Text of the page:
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On the stump, conservation is unheard word Ron Bartizek Business LOCAL


February 19. 2013 2:24PM


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Energy has been a frequent and divisive talking point during the presidential campaign, but hardly a word has been spoken about conservation. Instead President Barack Obama and Republican challenger Mitt Romney have competed for the title of most-likely-to-drill-and-frack.


That's a shame, because using energy more efficiently not only is the fastest, easiest and least expensive way to reduce dependence on imported supply, it also means less pollution and could add years to the supply side of the energy equation.


Perhaps the candidates fear being linked to Jimmy Carter's infamous cardigan sweater malaise speech if they push for conservation, or maybe they think Americans aren't ready to let go of the notion that more of everything – even oil consumption – is good.


While politicians dawdle, though, private enterprise continues to push ahead. Last week Dunmore-based Commonwealth Energy Group announced a partnership with a company that makes energy efficient LED lighting products. Founder and CEO Louis Evans said replacing inefficient lighting systems isn't cheap, but customers see savings immediately.


You're almost a fool not to retrofit, he said, especially with rebates offered by utility companies required to reduce their overall demand. It doesn't take a genius to see the combination of savings and rebates can quickly recover the initial expense.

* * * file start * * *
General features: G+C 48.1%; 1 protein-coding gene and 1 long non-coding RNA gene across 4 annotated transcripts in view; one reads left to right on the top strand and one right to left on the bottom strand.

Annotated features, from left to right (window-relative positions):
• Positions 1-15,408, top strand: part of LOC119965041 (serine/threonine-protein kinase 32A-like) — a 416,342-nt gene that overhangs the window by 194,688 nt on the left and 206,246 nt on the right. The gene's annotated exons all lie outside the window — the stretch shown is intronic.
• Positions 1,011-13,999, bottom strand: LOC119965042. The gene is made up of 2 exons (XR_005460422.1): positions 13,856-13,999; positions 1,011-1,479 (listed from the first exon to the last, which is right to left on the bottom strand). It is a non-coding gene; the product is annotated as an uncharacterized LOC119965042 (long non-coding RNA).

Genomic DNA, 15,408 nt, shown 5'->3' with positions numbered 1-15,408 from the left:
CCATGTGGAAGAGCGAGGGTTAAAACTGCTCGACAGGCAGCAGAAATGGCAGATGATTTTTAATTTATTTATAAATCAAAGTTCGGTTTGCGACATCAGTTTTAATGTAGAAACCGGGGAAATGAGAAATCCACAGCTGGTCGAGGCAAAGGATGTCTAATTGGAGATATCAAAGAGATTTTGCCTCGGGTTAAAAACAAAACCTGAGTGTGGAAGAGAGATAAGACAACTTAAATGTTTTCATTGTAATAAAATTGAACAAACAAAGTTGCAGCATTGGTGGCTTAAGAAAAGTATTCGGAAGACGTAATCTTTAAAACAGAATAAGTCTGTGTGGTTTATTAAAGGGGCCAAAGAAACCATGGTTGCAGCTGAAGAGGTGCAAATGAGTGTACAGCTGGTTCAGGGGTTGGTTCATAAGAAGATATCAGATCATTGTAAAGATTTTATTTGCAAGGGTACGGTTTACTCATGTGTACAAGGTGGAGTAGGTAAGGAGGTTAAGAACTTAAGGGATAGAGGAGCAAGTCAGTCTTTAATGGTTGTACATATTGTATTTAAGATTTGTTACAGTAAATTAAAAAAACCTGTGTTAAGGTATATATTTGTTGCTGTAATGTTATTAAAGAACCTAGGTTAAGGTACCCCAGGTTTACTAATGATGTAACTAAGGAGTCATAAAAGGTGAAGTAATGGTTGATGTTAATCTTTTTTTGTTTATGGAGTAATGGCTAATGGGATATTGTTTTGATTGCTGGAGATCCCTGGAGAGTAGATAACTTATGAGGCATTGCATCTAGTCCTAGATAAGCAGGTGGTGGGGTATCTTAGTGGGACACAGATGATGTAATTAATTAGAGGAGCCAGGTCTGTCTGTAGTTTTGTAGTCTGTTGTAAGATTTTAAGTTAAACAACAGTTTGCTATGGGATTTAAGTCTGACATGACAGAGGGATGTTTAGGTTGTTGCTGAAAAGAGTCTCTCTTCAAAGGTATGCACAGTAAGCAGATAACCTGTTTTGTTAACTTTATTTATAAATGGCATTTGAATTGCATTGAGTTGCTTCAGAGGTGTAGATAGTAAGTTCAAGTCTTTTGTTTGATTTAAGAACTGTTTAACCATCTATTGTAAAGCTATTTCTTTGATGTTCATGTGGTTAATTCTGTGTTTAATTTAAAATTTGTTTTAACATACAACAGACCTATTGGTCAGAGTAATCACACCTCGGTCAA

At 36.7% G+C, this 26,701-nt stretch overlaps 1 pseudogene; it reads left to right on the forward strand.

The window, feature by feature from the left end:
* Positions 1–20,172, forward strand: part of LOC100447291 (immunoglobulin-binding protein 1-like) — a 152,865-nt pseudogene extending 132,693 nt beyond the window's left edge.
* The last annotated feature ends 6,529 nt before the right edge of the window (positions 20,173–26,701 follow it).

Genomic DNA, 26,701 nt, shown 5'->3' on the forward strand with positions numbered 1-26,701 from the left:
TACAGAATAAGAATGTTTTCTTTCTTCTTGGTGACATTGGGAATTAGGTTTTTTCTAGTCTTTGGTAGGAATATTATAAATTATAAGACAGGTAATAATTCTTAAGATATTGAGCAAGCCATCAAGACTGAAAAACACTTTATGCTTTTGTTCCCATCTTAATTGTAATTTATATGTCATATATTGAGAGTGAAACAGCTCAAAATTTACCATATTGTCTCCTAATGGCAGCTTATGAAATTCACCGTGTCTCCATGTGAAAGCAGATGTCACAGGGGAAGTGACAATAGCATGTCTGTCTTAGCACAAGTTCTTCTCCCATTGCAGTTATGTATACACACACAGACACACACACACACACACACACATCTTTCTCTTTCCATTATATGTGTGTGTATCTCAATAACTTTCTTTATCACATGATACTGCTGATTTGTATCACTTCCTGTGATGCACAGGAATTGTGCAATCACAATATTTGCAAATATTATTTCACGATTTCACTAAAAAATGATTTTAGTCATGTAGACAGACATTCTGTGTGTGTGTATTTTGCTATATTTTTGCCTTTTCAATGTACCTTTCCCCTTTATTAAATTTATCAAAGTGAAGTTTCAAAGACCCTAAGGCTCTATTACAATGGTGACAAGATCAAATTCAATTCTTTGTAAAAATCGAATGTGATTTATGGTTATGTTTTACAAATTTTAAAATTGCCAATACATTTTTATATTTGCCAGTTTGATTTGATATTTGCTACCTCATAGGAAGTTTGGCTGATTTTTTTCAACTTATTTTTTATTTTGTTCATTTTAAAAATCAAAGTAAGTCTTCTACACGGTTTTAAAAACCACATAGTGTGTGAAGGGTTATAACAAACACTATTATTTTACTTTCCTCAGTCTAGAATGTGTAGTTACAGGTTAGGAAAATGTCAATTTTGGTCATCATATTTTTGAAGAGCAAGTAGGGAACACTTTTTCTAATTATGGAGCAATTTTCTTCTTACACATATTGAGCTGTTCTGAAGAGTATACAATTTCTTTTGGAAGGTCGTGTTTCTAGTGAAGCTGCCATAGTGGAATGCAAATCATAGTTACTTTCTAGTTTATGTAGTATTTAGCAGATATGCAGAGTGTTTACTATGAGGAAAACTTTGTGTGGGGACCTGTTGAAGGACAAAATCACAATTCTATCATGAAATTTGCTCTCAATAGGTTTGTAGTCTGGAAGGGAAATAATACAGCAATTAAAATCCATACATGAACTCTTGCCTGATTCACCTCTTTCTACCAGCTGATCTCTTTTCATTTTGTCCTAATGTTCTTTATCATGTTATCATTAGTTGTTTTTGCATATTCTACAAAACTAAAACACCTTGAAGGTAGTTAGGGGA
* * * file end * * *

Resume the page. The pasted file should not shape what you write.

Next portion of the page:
After that, your savings drops right to your bottom line, Evans said, and that allows companies to maintain profitability in an economic climate that makes it tough to raise prices.


Yes, government is helping, in this case by forcing utilities that have the tools to promote efficiency, to take the lead. But you'd get no inkling this is one answer to greater energy independence, and possibly the most effective one.


I've seen the effect of conservation measures firsthand. When a newspaper I worked for in Connecticut designed a new building, state regulations – this was 1980 – required that it meet efficiency standards. We added our own twists and while we budgeted for a substantial decline in heating costs after moving from a drafty old factory, the actual bills were way below our estimates. The savings allowed us to invest in other parts of the business.


This is a long way from doling out grants and loan guarantees to startups that make electric cars or solar panels. That may have sounded like a good idea at the time, but it misses a key component – demand. All the new technologies have a cost, sometimes pretty high, and if people can't justify the outlay with savings they're not going to buy.


That approach sounds a lot like the discredited supply side economics of the Reagan years, but build it and they will come seldom works in real life. It's far better for government to do what it does best, support pure research to find better energy solutions that can be implemented by the private sector and spark demand with appropriate incentives, which can be in the form of subsidies, higher taxes to discourage undesirable behavior or simple jawboning of businesses that are reluctant to let go of their tried-and-true cash cows.


It's a shame that neither candidate dares speak any of this aloud. These may be discouraging times, but that doesn't mean we should stop looking forward – in fact, this might be just the time to focus on a brighter future rather than trying to recreate an imagined rosy past.


Ron Bartizek, Times Leader business editor, may be reached at rbartizek@timesleader.com or 570-970-7157.




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